Furthermore, Complainant contends that Respondent’s use of the GOOGLE mark in conjunction with Respondent’s website, which offers directory and search services identical to those offered by Complainant, does not constitute a bona fide offering of goods or services pursuant to Policy ¶ 4(c)(i), and does not constitute a noncommercial or fair use pursuant to Policy ¶ 4(c)(iii). The Panel finds that Respondent’s use evidences that Respondent lacks rights and legitimate interests in the <xgoogle.com>, <xgoogle.net> and <xgoogle.org> domain names because Respondent is using the disputed domain names to compete with Complainant essentially under Complainant’s own name. A simple misspelling of Complainant’s mark is not enough to constitute a bona fide offering or legitimate noncommercial or fair use. See Geoffrey, Inc. v. Toyrus.com, FA 150406 (Nat. Arb. Forum Apr. 5, 2003) (holding that Respondent’s use of the disputed domain name, a simple misspelling of Complainant’s mark, to divert Internet users to a website that featured pop-up advertisements and an Internet directory, was neither a bona fide offering of goods or services nor a legitimate noncommercial or fair use of the domain name); see also Bank of Am. Corp. v. Out Island Props., Inc., FA 154531 (Nat. Arb. Forum June 3, 2003) (holding that Respondent’s use of infringing domain names to direct Internet traffic to a search engine website that hosted pop-up advertisements was evidence that it lacked rights or legitimate interests in the domain name); see also Am. Online, Inc. v. Fu, D2000-1374 (WIPO Dec. 11, 2000) (“[I]t would be unconscionable to find a bona fide offering of services in a respondent’s operation of web-site using a domain name which is confusingly similar to the Complainant’s mark and for the same business.”).
Further, the Panel finds that Respondent’s <xgoogle.com>, <xgoogle.net> and <xgoogle.org> domain names take advantage of the goodwill associated with Complainant’s mark and therefore the registration and use of the domain names does not constitute a bona fide offering of goods or services pursuant to Policy ¶ 4(c)(i), and is not a legitimate noncommercial or fair use pursuant to Policy ¶ 4(c)(iii). The Panel finds that the disputed domain names that Respondent registered are confusingly similar to Complainant’s mark and Respondent has shown no rights to or legitimate interests in Complainant’s mark. Respondent has wrongfully created and used domain names that resolve to a single, commercial website and take advantage of the goodwill associated with Complainant’s famous mark. See MSNBC Cable, LLC v. Tysys.com, D2000-1204 (WIPO Dec. 8, 2000) (finding no rights or legitimate interests in the famous MSNBC mark where Respondent attempted to profit using Complainant’s mark by redirecting Internet traffic to its own website); see also Bank of Am. Corp. v. Northwest Free Cmty. Access, FA 180704 (Nat. Arb. Forum Sept. 30, 2003) (“Respondent's demonstrated intent to divert Internet users seeking Complainant's website to a website of Respondent and for Respondent's benefit is not a bona fide offering of goods or services under Policy ¶ 4(c)(i) and it is not a legitimate noncommercial or fair use under Policy ¶ 4(c)(iii).”).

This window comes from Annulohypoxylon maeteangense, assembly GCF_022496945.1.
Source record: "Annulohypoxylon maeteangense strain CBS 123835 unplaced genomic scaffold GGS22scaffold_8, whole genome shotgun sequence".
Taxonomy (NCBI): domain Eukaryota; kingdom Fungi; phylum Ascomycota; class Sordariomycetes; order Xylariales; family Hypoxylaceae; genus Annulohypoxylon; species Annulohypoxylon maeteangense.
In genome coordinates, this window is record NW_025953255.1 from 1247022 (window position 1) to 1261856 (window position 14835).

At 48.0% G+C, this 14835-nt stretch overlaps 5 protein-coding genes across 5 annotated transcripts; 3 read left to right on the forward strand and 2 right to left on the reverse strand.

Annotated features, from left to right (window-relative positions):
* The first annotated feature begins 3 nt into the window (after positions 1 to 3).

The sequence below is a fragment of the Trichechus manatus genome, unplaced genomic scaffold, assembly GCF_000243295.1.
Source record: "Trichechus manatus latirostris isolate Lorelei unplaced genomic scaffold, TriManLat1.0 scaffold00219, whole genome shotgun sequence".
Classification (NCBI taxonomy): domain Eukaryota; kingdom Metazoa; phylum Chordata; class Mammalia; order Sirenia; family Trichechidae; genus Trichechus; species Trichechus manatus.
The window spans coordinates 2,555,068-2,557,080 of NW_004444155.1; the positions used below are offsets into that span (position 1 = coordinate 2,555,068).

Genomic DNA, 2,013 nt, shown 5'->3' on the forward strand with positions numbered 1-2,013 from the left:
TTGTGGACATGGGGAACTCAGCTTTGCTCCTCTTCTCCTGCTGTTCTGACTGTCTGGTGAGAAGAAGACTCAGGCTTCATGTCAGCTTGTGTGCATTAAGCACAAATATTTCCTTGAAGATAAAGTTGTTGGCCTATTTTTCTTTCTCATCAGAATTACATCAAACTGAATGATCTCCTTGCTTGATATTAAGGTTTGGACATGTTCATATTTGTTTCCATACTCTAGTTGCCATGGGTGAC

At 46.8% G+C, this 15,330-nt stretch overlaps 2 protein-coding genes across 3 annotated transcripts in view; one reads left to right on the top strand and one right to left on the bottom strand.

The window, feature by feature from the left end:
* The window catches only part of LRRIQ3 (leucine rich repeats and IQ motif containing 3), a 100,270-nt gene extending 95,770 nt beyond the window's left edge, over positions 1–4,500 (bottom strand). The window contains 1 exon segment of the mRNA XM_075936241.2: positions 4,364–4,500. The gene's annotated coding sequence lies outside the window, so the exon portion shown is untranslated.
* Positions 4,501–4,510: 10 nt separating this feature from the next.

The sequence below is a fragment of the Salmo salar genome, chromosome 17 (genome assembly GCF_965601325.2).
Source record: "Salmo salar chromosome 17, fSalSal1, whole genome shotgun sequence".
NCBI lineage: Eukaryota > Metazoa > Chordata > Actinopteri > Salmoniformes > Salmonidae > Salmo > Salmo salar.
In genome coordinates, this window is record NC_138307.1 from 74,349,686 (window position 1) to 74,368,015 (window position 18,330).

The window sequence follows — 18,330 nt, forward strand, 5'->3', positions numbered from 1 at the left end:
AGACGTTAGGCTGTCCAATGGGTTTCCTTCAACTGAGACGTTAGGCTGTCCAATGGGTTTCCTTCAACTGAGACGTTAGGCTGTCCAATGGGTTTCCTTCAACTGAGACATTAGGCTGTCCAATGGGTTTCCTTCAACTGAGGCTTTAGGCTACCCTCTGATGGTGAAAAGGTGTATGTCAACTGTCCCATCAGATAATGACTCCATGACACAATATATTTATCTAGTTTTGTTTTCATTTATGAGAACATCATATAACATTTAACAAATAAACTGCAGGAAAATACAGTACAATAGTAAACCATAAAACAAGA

Furthermore, Complainant asserts that Respondent offered to sell the <xgoogle.com>, <xgoogle.net> and <xgoogle.org> domain name registrations. Respondent’s willingness to dispose of rights to the domain names supports finding that Respondent lacks rights to or legitimate interests in the domain names. See Mothers Against Drunk Driving v. Hyun-Jun Shin, FA 154098 (Nat. Arb. Forum May 27, 2003) (holding that under the circumstances, Respondent’s apparent willingness to dispose of its rights in the disputed domain name suggested that it lacked rights or legitimate interests in the domain name); see also Skipton Bldg. Soc’y v. Colman, D2000-1217 (WIPO Dec. 1, 2000) (finding no rights in a domain name where Respondent offered the infringing domain name for sale and the evidence suggests that anyone approaching this domain name through the worldwide web would be "misleadingly" diverted to other sites).
Respondent did not address this issue.
Complainant satisfied ICANN Policy ¶ 4(a)(ii) showing that it has rights to and legitimate interest in its mark and that Respondent has no such rights.